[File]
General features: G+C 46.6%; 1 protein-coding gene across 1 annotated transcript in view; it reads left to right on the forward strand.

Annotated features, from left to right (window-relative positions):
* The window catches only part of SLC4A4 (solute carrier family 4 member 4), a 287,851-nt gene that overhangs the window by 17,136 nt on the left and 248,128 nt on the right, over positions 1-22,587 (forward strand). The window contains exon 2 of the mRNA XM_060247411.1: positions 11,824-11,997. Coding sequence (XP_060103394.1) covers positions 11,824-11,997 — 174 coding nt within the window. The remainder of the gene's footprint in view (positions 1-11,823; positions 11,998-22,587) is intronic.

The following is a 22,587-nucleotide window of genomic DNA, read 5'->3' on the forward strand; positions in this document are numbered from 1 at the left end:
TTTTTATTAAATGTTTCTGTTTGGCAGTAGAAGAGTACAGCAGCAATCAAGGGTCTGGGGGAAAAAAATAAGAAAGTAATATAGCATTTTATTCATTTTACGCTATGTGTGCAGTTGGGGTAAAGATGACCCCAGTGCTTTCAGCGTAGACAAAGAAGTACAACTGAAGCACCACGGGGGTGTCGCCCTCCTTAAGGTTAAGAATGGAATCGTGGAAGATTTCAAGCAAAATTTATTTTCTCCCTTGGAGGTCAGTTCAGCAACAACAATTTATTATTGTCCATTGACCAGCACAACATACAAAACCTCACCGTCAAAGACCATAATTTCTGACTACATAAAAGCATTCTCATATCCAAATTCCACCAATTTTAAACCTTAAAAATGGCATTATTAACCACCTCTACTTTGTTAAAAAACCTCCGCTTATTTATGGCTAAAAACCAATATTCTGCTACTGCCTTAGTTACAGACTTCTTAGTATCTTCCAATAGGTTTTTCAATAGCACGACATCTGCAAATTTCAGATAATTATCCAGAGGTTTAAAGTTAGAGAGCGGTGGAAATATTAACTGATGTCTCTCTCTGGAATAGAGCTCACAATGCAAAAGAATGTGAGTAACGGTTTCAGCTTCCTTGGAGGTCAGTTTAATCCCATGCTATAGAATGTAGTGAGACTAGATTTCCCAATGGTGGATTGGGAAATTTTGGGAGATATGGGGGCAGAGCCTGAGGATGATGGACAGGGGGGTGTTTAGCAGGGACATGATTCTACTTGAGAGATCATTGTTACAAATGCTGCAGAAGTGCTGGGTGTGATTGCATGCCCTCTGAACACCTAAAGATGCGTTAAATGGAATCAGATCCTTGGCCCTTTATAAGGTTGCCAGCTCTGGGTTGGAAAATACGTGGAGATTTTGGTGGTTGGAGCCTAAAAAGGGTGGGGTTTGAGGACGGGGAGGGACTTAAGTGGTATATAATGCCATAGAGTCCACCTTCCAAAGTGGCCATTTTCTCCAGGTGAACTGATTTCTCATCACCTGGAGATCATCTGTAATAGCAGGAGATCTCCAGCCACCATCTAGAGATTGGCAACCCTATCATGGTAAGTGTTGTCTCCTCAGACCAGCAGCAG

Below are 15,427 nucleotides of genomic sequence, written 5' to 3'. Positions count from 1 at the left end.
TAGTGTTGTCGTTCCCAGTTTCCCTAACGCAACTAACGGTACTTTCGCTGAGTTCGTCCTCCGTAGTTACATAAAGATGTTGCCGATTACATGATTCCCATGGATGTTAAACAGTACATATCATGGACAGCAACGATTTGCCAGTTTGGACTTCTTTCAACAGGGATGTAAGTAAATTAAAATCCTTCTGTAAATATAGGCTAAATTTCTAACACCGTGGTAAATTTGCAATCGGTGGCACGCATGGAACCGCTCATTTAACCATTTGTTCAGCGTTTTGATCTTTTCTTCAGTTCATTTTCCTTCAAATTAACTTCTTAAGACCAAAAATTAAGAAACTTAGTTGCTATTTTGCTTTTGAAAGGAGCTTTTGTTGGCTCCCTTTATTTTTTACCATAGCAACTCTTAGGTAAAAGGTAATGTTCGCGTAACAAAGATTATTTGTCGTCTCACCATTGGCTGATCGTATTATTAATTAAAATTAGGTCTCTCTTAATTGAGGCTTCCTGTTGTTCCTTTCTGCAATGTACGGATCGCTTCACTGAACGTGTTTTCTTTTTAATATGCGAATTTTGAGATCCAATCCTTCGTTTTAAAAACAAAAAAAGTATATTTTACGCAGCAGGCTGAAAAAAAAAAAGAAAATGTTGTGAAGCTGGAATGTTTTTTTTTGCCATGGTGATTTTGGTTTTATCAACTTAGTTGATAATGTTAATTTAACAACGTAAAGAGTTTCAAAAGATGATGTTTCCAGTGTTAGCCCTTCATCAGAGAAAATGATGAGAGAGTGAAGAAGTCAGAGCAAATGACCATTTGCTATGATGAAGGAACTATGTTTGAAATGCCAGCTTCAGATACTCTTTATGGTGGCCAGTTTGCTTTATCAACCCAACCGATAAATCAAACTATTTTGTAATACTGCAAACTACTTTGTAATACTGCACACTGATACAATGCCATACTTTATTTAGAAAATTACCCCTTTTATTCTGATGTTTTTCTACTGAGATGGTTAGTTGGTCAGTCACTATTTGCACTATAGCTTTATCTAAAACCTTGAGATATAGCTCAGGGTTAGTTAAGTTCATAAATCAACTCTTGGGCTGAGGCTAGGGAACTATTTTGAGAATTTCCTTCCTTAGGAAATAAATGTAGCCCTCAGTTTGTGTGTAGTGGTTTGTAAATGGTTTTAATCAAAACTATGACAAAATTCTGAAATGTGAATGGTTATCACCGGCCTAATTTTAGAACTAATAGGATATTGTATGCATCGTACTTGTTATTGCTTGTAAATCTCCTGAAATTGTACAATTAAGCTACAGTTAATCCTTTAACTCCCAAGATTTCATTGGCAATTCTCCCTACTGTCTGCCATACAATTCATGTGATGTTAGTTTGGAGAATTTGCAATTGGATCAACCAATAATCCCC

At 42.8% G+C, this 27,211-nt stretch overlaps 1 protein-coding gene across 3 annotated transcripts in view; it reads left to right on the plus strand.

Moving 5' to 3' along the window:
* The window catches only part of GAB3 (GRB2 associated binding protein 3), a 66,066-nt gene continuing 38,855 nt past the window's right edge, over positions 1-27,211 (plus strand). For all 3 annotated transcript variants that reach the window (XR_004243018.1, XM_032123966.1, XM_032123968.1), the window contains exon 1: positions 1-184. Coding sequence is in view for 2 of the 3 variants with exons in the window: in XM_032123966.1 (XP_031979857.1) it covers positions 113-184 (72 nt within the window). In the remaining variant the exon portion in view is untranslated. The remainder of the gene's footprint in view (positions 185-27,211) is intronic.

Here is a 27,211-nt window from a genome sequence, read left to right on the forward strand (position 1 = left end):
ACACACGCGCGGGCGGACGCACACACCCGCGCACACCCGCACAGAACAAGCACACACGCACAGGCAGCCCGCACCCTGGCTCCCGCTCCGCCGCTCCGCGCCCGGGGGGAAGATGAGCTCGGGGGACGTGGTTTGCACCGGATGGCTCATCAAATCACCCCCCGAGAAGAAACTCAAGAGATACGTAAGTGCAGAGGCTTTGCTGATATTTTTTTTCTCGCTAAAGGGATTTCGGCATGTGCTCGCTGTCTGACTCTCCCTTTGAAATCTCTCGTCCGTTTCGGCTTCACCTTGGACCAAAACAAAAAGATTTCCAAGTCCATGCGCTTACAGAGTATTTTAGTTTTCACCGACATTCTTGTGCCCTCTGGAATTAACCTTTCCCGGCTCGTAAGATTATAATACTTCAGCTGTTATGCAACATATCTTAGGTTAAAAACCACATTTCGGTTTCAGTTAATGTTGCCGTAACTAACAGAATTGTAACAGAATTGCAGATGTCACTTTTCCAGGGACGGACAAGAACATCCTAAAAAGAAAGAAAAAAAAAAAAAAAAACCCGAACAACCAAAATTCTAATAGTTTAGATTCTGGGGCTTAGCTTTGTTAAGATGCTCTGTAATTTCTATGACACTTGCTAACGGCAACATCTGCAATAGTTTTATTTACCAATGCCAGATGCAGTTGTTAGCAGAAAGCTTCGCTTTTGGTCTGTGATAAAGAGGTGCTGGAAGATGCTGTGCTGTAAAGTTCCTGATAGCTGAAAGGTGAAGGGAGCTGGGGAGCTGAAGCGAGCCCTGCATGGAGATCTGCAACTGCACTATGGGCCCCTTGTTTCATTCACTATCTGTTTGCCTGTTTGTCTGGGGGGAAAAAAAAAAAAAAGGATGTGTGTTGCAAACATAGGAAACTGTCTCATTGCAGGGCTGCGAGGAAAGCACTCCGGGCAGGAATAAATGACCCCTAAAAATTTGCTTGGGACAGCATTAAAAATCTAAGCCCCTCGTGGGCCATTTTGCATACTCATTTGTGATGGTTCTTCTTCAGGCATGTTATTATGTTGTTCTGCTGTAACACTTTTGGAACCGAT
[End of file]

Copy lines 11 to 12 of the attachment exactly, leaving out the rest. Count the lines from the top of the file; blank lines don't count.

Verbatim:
Here is a 27,211-nt window from a genome sequence, read left to right on the forward strand (position 1 = left end):
ACACACGCGCGGGCGGACGCACACACCCGCGCACACCCGCACAGAACAAGCACACACGCACAGGCAGCCCGCACCCTGGCTCCCGCTCCGCCGCTCCGCGCCCGGGGGGAAGATGAGCTCGGGGGACGTGGTTTGCACCGGATGGCTCATCAAATCACCCCCCGAGAAGAAACTCAAGAGATACGTAAGTGCAGAGGCTTTGCTGATATTTTTTTTCTCGCTAAAGGGATTTCGGCATGTGCTCGCTGTCTGACTCTCCCTTTGAAATCTCTCGTCCGTTTCGGCTTCACCTTGGACCAAAACAAAAAGATTTCCAAGTCCATGCGCTTACAGAGTATTTTAGTTTTCACCGACATTCTTGTGCCCTCTGGAATTAACCTTTCCCGGCTCGTAAGATTATAATACTTCAGCTGTTATGCAACATATCTTAGGTTAAAAACCACATTTCGGTTTCAGTTAATGTTGCCGTAACTAACAGAATTGTAACAGAATTGCAGATGTCACTTTTCCAGGGACGGACAAGAACATCCTAAAAAGAAAGAAAAAAAAAAAAAAAAACCCGAACAACCAAAATTCTAATAGTTTAGATTCTGGGGCTTAGCTTTGTTAAGATGCTCTGTAATTTCTATGACACTTGCTAACGGCAACATCTGCAATAGTTTTATTTACCAATGCCAGATGCAGTTGTTAGCAGAAAGCTTCGCTTTTGGTCTGTGATAAAGAGGTGCTGGAAGATGCTGTGCTGTAAAGTTCCTGATAGCTGAAAGGTGAAGGGAGCTGGGGAGCTGAAGCGAGCCCTGCATGGAGATCTGCAACTGCACTATGGGCCCCTTGTTTCATTCACTATCTGTTTGCCTGTTTGTCTGGGGGGAAAAAAAAAAAAAAGGATGTGTGTTGCAAACATAGGAAACTGTCTCATTGCAGGGCTGCGAGGAAAGCACTCCGGGCAGGAATAAATGACCCCTAAAAATTTGCTTGGGACAGCATTAAAAATCTAAGCCCCTCGTGGGCCATTTTGCATACTCATTTGTGATGGTTCTTCTTCAGGCATGTTATTATGTTGTTCTGCTGTAACACTTTTGGAACCGAT